Y’know, like you smirked…
Then you write that you want to explain how Facebook operates. But, thing is, you don’t explain — you distract, deflect, equivocate and mislead, which has been your business’ strategy through many months of scandal (that and worst tactics — such as paying a PR firm that used oppo research tactics to discredit Facebook critics with smears).
Dodging is another special power; such as how you dodged repeat requests from international parliamentarians to be held accountable for major data misuse and security breaches.
And here you are again, ironically enough, mansplaining in a newspaper; an industry that your platform has worked keenly to gut and usurp, hungry to supplant editorially guided journalism with the moral vacuum of algorithmically geared space-filler which, left unchecked, has been shown, time and again, lifting divisive and damaging content into public view.
The latest Zuckerberg screed has nothing new to say. It’s pure spin. We’ve read scores of self-serving Facebook apologias over the years and can confirm Facebook’s founder has made a very tedious art of selling abject failure as some kind of heroic lack of perfection.
But the spin has been going on for far, far too long. Fifteen years, as you remind us. Yet given that hefty record it’s little wonder you’re moved to pen again — imagining that another word blast is all it’ll take for the silly politicians to fall in line.
Thing is, no one is asking Facebook for perfection, Mark. We’re looking for signs that you and your company have a moral compass. Because the opposite appears to be true. (Or as one UK parliamentarian put it to your CTO last year: “I remain to be convinced that your company has integrity”.)
Facebook has scaled to such an unprecedented, global size exactly because it has no editorial values. And you say again now you want to be all things to all men. Put another way that means there’s a moral vacuum sucking away at your platform’s core; a supermassive ethical blackhole that scales ad dollars by the billions because you won’t tie the kind of process knots necessary to treat humans like people, not pairs of eyeballs.
You don’t design against negative consequences or to pro-actively avoid terrible impacts — you let stuff happen and then send in the ‘trust & safety’ team once the damage has been done.
You might call designing against negative consequences a ‘growth bottleneck’; others would say it’s having a conscience.
Everything standing in the way of scaling Facebook’s usage is, under the Zuckerberg regime, collateral damage — hence the old mantra of ‘move fast and break things’ — whether it’s social cohesion, civic values or vulnerable individuals.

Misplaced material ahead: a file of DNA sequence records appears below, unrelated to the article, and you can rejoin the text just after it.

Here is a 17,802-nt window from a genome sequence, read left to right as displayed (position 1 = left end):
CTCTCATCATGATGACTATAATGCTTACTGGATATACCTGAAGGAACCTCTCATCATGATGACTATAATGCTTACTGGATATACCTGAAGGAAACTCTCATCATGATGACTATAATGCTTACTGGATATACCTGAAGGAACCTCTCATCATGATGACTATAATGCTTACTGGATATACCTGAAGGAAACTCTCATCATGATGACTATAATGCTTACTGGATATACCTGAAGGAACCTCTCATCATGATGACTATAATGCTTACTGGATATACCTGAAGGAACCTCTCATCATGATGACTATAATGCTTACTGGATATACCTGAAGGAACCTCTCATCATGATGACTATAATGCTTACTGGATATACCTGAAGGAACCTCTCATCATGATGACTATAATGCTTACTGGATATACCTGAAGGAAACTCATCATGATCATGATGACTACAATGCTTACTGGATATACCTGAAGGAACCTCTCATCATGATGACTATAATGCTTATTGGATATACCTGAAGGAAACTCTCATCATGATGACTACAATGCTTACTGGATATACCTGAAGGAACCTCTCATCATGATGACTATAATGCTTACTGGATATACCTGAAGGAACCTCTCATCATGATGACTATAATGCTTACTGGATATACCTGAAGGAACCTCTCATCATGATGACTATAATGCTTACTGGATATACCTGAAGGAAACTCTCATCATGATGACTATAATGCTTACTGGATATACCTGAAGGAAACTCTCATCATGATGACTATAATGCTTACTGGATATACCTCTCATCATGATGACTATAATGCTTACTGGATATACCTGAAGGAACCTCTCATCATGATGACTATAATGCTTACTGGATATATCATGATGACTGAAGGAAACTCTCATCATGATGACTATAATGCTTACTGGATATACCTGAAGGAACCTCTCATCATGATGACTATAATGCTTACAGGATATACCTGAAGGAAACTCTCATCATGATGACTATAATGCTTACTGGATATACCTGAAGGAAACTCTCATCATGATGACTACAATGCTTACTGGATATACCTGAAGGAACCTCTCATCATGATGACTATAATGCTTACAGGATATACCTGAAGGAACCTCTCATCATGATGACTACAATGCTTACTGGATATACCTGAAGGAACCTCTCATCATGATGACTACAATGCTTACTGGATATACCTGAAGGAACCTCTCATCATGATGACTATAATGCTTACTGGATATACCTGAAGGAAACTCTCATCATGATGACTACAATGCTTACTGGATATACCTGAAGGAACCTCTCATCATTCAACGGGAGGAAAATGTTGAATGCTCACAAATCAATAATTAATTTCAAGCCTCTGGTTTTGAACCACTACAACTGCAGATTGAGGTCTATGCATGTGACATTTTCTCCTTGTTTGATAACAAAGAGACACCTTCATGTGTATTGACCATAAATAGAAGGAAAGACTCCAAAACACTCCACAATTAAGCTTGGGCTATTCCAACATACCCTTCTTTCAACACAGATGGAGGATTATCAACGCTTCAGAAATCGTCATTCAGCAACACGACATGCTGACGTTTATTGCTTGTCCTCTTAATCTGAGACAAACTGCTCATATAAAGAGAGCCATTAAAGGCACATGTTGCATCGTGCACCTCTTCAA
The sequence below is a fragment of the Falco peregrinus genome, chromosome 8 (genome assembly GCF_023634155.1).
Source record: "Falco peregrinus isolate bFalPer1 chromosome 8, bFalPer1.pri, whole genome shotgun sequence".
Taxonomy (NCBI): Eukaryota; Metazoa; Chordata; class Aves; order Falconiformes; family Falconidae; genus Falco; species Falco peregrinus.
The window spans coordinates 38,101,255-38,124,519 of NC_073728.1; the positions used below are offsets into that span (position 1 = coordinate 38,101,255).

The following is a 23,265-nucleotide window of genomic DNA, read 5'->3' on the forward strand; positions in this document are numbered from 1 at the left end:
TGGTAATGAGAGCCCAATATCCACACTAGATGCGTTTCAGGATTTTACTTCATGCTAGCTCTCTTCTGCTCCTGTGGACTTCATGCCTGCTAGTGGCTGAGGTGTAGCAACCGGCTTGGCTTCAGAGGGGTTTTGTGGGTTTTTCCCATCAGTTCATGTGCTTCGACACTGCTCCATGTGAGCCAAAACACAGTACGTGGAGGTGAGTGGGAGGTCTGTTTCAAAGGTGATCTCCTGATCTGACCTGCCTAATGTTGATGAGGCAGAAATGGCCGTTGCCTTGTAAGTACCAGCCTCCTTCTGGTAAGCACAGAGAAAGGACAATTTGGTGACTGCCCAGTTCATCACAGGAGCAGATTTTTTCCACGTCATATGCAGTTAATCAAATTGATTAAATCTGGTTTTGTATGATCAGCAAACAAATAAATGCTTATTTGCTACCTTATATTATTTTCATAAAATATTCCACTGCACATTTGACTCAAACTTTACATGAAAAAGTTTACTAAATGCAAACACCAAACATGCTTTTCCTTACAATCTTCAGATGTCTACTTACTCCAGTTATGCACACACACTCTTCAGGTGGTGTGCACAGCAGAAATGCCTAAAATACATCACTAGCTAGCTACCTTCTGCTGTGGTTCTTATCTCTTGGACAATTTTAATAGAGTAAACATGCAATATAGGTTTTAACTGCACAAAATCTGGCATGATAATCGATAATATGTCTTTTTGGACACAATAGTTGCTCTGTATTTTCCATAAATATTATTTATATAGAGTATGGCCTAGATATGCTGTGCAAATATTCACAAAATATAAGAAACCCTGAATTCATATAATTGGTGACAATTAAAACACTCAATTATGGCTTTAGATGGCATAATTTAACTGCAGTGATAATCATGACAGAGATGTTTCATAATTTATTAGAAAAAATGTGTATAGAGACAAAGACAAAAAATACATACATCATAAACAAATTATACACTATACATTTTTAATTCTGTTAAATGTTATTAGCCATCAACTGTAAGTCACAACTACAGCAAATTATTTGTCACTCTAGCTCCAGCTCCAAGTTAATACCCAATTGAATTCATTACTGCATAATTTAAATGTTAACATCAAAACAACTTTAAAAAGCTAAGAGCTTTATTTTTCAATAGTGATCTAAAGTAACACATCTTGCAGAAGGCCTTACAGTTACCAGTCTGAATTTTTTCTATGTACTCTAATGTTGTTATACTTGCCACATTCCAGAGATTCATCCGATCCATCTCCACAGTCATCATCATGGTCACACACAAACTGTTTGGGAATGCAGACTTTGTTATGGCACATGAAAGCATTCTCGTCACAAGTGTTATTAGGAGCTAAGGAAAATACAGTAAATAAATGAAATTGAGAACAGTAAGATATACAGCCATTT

This is why it takes a celebrity defamation lawsuit to force your company to dribble a little more resource into doing something about scores of professional scammers paying you to pop their fraudulent schemes in a Facebook “ads” wrapper. (Albeit, you’re only taking some action in the UK in this particular case.)
Funnily enough — though it’s not at all funny and it doesn’t surprise us — Facebook is far slower and patchier when it comes to fixing things it broke.
Of course there will always be people who thrive with a digital megaphone like Facebook thrust in their hand. Scammers being a pertinent example. But the measure of a civilized society is how it protects those who can’t defend themselves from targeted attacks or scams because they lack the protective wrap of privilege. Which means people who aren’t famous. Not public figures like Martin Lewis, the consumer champion who has his own platform and enough financial resources to file a lawsuit to try to make Facebook do something about how its platform supercharges scammers.
Zuckerberg’s slippery call to ‘fight bad content with more content’ — or to fight Facebook-fuelled societal division by shifting even more of the apparatus of civic society onto Facebook — fails entirely to recognize this asymmetry.
And even in the Lewis case, Facebook remains a winner; Lewis dropped his suit and Facebook got to make a big show of signing over £500k worth of ad credit coupons to a consumer charity that will end up giving them right back to Facebook.
The company’s response to problems its platform creates is to look the other way until a trigger point of enough bad publicity gets reached. At which critical point it flips the usual crisis PR switch and sends in a few token clean up teams — who scrub a tiny proportion of terrible content; or take down a tiny number of fake accounts; or indeed make a few token and heavily publicized gestures — before leaning heavily on civil society (and on users) to take the real strain.
You might think Facebook reaching out to respected external institutions is a positive step. A sign of a maturing mindset and a shift towards taking greater responsibility for platform impacts. (And in the case of scam ads in the UK it’s donating £3M in cash and ad credits to a bona fide consumer advice charity.)
But this is still Facebook dumping problems of its making on an already under-resourced and over-worked civic sector at the same time as its platform supersizes their workload.
In recent years the company has also made a big show of getting involved with third party fact checking organizations across various markets — using these independents to stencil in a PR strategy for ‘fighting fake news’ that also entails Facebook offloading the lion’s share of the work. (It’s not paying fact checkers anything, given the clear conflict that would represent it obviously can’t).
So again external organizations are being looped into Facebook’s mess — in this case to try to drain the swamp of fakes being fenced and amplified on its platform — even as the scale of the task remains hopeless, and all sorts of junk continues to flood into and pollute the public sphere.
What’s clear is that none of these organizations has the scale or the resources to fix problems Facebook’s platform creates. Yet it serves Facebook’s purposes to be able to point to them trying.